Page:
"Sheltering the Creative Spirit"
Taos, New Mexico USA
Frank Waters plays a vital, vibrant, continuing role in the victory of Native American spirituality over Spanish conquest and Anglo suppression. His books are in Roman Catholic and Anglican seminary libraries, respected for their sensitive interpretation of Native American spirituality. His writings exert a profound influence upon priests privileged to serve American Indians today, of which I am one. Our awareness of, our admiration for, the sanctity inherent in Native American life was awakened by and nourished by Frank Waters' volumes. For his writing wondrously captures the rich beauty and holiness of the religions of the Southwest tribes.
That rich beauty and holiness both blesses and is in turn blessed by the sacred land. Frank Waters' lifelong witness to the sacral nature of the American Southwest affords him a place among the preeminent regional authors of this nation. For America is indeed holy land, both in terms of Native awareness of that sanctity as part of a Spirit-filled cosmos, and also because of the fact sacred power does indeed flow from this land, blessing the inhabitants. Indians have always known this, and the holy places venerated by the tribes cover the continent. Shrines such as the sacred Blue Lake of Taos Pueblo; the four Sacred Mountains of the Navajo Nation; Noaha-vose the Holy Mountain of the Cheyenne People, called Bear Butte today; the sacred Black Hills of the Lakotas, and a host of other tribal holy places testify to the sacred life, the sacred power flowing from the land and waters that form America. Many of us, Indian and non-Indian alike, believe that it is this sanctity, this sacred life, which makes the United States the living, dynamic, compassionate nation that she is, set apart in greatness and great-heartedness from any other nation. It is the holiness of the life flowing from Mother Earth here that makes America the place of blessing she is for so many people throughout the world.
Frank Waters knows this sanctity, these blessings that flow from earth, sky, mountains and rivers, from his own life among them. Ever open to the Sacred, his writings reveal a man blessed, enriched and spiritually transformed by holy power throughout his lifetime. He knows the unity of spirit which unites all seekers of sanctity, whatever their culture.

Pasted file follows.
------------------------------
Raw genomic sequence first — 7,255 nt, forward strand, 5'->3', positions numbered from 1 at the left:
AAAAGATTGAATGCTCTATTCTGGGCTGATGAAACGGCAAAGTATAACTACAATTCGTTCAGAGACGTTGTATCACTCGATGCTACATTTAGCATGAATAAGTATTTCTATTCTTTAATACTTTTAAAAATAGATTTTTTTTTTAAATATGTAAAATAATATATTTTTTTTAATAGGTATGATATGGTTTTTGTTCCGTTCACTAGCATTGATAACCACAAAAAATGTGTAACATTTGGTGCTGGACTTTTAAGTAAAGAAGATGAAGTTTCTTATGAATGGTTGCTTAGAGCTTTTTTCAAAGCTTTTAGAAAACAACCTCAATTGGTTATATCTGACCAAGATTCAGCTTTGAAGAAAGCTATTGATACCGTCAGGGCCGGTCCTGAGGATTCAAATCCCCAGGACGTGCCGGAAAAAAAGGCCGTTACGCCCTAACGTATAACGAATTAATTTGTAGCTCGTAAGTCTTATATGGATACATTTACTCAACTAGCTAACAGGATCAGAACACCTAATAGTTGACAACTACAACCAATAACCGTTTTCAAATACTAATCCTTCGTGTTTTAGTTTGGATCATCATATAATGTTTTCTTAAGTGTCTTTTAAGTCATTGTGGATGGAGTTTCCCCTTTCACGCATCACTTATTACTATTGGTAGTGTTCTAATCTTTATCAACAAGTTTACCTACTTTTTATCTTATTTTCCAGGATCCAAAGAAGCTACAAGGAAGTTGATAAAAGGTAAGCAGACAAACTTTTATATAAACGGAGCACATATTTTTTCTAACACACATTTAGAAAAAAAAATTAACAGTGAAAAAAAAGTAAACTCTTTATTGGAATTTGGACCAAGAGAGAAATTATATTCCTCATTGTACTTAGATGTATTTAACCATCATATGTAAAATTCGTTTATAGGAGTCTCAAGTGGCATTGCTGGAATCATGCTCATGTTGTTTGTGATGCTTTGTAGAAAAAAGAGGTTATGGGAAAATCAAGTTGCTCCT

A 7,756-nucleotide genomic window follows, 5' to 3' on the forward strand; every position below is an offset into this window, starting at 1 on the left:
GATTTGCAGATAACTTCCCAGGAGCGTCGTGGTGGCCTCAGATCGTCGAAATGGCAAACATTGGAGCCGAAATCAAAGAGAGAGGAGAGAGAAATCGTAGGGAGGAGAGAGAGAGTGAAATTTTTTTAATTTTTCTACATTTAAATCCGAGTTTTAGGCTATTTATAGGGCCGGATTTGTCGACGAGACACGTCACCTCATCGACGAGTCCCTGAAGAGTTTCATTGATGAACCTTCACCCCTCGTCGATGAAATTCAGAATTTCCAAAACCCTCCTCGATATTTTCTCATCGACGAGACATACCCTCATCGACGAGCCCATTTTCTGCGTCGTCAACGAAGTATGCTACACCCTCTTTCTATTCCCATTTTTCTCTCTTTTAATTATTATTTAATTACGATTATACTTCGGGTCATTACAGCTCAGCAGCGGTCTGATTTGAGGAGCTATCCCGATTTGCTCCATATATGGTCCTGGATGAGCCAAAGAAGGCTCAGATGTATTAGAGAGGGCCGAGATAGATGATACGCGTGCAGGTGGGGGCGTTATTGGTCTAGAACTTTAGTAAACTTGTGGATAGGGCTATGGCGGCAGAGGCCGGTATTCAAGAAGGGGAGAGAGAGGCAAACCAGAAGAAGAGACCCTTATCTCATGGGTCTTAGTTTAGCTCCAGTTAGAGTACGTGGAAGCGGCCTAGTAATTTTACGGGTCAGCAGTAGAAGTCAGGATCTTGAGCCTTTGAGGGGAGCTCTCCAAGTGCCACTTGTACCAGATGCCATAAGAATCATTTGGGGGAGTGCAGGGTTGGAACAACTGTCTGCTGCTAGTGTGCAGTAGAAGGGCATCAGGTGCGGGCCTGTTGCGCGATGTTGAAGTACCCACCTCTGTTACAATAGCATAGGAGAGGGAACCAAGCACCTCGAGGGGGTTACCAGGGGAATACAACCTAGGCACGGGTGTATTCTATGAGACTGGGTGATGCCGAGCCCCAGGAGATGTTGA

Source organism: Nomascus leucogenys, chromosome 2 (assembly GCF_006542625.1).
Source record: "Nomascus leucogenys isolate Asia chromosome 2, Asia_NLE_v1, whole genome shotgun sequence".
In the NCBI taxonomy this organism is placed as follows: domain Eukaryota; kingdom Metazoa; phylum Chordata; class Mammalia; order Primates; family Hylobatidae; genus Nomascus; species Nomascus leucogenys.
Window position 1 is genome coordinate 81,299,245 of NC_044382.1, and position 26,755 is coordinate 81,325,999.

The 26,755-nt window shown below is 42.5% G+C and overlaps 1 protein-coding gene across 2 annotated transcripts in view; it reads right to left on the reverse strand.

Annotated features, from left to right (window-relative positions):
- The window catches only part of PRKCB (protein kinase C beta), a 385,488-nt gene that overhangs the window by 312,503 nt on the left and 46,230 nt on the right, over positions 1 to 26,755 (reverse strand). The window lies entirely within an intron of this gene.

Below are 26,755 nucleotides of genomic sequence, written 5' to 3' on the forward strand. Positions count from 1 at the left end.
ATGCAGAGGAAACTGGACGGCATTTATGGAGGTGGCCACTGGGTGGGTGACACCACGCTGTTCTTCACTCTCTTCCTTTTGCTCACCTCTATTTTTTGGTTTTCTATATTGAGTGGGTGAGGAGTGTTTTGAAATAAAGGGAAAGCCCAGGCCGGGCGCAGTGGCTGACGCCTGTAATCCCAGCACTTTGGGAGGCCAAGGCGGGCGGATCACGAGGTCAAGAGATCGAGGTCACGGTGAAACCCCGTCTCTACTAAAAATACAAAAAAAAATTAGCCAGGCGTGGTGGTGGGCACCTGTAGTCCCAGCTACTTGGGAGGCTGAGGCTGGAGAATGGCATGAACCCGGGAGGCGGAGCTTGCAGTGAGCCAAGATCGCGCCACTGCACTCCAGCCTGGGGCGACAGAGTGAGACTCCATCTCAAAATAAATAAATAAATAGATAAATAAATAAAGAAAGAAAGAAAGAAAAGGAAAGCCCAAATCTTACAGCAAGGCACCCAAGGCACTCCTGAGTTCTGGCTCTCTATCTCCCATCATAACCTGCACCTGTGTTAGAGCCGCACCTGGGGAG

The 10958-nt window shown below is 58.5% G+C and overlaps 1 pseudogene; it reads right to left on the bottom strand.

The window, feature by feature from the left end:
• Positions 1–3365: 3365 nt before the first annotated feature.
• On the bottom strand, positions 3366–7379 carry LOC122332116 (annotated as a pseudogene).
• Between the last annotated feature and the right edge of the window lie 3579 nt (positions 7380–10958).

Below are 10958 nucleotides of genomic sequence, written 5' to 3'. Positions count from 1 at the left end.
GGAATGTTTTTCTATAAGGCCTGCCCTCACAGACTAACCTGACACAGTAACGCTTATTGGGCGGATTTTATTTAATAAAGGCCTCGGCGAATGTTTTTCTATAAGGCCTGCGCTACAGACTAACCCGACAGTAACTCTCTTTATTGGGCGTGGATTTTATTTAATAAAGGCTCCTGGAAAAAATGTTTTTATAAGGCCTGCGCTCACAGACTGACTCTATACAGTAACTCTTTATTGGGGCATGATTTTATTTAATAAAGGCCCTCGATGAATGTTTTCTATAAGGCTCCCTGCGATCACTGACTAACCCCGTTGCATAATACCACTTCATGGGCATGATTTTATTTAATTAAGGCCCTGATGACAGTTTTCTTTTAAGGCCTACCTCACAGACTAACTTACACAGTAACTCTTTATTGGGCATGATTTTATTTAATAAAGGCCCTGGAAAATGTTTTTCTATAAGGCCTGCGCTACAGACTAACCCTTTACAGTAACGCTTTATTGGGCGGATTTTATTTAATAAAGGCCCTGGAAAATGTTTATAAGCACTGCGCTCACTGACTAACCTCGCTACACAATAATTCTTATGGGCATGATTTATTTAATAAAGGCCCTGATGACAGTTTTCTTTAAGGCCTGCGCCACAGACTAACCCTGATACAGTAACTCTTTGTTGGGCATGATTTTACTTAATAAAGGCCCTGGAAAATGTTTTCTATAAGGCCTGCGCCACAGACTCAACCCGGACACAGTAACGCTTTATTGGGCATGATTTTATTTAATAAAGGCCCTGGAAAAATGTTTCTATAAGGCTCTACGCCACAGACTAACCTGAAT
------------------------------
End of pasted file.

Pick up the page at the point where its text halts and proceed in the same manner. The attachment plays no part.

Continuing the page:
Small wonder then that this man committed to recounting humanity's longings for the Sacred should himself be the possessor of unique literary powers. There is a wonderful spiritual consistency to Frank Waters' writing, from his earliest volumes on. There is a wondrous beauty and power in his prose. Witness The Man Who Killed the Deer, written in 1942. Today it is widely acknowledged that the book deserved to win the Pulitzer Prize for Literature the year it appeared. It did not, which remains both a tragedy and an injustice. Happily, however, tragedy and injustice have been transformed into triumph in this case. The novel that won the Pulitzer Prize in 1942 is all but forgotten. The Man Who Killed the Deer remains internationally renowned as a distinguished literary classic of the American Southwest. Frank Waters' writing therein is esteemed for capturing the essence of Pueblo character and culture with a sensitivity and beauty unrivaled by any other Anglo novelist.
The literary powers so consummately displayed in The Man Who Killed the Deer grow only more glorious with the years. Frank Waters' admirers all have their favorite volumes, those in which they believe his superb talents best displayed. I am no exception. All Frank's books are treasures. For me, however, three sparkle as richly as Navajo or Hopi silver reflecting Sun's brightness at midday. These volumes are Masked Gods: Navajo and Pueblo Ceremonialism, The Woman at Otowi Crossing, and Book of the Hopi.
Frank Waters' writings display, with singular power, a uniquely consistent witness to the presence of the Holy in both the Native Peoples and the land of America, especially the Southwest. They demonstrate his conviction nourished by his identity with American Indians, that all life and truth is one deriving from a single Source that is at once holy and eternal. Brilliant, profound, eloquent, a deeply spiritual man: Frank Waters is a true American national treasure, a literary master whose life bears radiant testimony to the presence of the Sacred in American life.
"Santo Domingo Corn Dance" for Frank Waters
By R. P. Dickey
beat of the drum's a round drop
There it comes, then it comes, and it comes.
Barbara, Betty Brukhalter, Frank and Mary Ann Torrence, 1988
by Mary Ann Torrence
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